Putting It Together: Geoff Dyer’s Otherwise Known as the Human Condition

March 29, 2011 | 1 book mentioned 5 7 min read

coverGeoff Dyer is very good at being shallow. Like a dragonfly hovering above the surface of a pond, his criticism skims across a subject rather than diving in. Yet not every critic can incite so many ripples with such a light touch, and not every critic can show such tremendous intelligence while leaving things slighted. Dyer launched himself into critical prominence by refusing to order things neatly: Out of Sheer Rage, for example, proved that failing to finish a project could be as entertaining as the project itself. It’s OK not to finish things, or even to master things, Dyer seems to say, so long as you are moved by them. In his introduction to his newest collection of essays, Otherwise Known as the Human Condition, he says that it was exactly the “the unruly range of my concerns” that he wished to see compiled, “as proof of just how thoroughly my career had avoided any focus, specialization, or continuity except that dictated by my desire to write about whatever I happened to be interested in at any given moment.” Dyer finds himself drawn to material in a hodge-podge way, jumping from one subject to another, and gaining a kind of critical breadth along the way. “I came to relish the way that getting interested in one thing led to my becoming very interested in something else—so interested, in fact, that I often lost interest in whatever it was that, a little while previously, had transfixed me utterly. Out of this relay of awakened and abandoned interests a haphazard kind of narrative hopefully emerges in the pages that follow.”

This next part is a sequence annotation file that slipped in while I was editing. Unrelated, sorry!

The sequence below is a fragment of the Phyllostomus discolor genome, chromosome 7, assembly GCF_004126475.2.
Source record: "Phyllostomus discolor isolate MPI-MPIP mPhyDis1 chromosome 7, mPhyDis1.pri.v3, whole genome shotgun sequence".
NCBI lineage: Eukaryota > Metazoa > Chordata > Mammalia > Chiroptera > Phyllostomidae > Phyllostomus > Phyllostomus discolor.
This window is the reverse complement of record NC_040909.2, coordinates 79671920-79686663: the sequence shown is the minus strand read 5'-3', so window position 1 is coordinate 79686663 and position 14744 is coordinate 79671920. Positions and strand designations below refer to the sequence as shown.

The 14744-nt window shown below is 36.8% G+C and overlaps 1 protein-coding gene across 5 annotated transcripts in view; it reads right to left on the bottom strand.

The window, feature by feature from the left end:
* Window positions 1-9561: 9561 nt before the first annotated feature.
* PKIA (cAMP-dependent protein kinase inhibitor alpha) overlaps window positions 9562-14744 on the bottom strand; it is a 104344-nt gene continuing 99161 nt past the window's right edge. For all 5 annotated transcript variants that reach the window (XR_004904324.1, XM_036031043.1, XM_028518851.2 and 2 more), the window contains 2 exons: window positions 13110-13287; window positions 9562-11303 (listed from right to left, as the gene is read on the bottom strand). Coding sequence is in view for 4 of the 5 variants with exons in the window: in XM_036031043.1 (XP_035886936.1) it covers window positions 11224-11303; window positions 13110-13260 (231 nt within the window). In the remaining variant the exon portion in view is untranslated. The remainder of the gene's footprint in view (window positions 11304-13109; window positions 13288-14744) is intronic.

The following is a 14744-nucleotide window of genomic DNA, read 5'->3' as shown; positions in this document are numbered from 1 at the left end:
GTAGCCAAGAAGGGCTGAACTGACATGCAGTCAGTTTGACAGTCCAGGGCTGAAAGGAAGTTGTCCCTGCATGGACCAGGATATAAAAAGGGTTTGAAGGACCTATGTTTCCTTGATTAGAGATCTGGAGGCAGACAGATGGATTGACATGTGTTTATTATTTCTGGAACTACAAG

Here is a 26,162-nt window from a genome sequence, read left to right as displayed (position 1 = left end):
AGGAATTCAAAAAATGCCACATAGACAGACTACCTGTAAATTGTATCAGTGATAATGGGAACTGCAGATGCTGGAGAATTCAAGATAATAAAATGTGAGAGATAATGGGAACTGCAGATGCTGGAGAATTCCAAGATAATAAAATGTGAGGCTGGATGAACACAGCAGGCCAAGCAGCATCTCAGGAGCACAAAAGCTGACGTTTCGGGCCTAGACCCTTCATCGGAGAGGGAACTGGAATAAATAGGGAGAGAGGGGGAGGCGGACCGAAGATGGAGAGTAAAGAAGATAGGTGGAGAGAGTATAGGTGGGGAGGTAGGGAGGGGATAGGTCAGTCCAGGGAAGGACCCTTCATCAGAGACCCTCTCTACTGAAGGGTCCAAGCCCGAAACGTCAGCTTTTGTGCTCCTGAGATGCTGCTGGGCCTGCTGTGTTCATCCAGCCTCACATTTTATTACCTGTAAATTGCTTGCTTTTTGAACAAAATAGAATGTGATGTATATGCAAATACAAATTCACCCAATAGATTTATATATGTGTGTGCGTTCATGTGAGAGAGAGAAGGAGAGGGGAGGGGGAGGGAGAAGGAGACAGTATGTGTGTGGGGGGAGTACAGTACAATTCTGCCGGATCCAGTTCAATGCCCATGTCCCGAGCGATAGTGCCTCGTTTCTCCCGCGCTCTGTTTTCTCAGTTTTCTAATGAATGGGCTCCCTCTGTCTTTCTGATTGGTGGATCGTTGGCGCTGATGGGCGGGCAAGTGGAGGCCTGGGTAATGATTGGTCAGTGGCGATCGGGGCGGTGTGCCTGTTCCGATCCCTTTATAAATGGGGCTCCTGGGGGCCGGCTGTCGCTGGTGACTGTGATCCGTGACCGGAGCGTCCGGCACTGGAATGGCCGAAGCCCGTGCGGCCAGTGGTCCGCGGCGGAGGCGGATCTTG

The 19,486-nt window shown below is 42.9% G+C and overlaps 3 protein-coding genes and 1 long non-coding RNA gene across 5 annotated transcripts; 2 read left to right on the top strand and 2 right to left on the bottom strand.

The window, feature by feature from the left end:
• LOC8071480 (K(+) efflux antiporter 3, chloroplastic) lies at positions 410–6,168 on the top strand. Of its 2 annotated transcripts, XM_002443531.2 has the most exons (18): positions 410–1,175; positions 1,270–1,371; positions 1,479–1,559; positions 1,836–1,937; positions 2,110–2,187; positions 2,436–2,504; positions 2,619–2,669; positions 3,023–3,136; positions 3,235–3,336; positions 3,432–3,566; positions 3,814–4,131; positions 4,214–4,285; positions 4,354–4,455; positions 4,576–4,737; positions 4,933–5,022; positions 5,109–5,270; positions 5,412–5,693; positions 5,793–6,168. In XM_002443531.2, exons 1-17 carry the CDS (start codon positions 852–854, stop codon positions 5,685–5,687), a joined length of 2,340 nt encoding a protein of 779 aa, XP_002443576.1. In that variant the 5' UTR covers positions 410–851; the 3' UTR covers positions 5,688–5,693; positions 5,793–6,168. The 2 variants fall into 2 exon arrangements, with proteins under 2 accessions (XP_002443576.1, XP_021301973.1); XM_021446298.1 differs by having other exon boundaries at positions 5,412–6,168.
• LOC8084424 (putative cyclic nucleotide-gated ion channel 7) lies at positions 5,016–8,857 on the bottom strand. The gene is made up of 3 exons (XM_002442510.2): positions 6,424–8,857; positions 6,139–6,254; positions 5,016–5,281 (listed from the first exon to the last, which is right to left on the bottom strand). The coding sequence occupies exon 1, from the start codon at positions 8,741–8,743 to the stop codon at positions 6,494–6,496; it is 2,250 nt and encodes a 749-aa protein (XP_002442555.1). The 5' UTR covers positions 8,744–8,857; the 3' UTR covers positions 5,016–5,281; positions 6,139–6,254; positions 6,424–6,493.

In Dyer’s latest collection, we get to see how Dyer has cultivated that broadly drawn critical life, in pieces published over the last 20 years from publications including Esquire, Granta, The Guardian, and so on. The collection is broken into five parts—Visuals, Verbals, Musicals, Variables, and Personals—and each piece can be read not only as crafted criticism, but also as Dyer’s unexpressed thoughts on the purposes of writing, of creation, and of art. The greatest pleasure one can take away is having Dyer as a fellow audience member—what he occasionally lacks in critical authority, he more than compensates for in critical awareness. It’s freeing to read his perspective, partly because he does not assume himself to be a master artist: like a football star watching ballet, or an actress reading an economist, he can appreciate the work without trying to emulate it. And in each piece he writes, whether examining his susceptibility to a Miroslav Tichý photograph of a woman lounging on a lawn, or first hearing John Coltrane’s “My Favorite Things”, he keeps his experience as a consumer of culture in the forefront of his verdict. He makes himself a critic for the everyman, who when faced with a cultural experience not only asks “Is it good?” but also “Will I enjoy it?”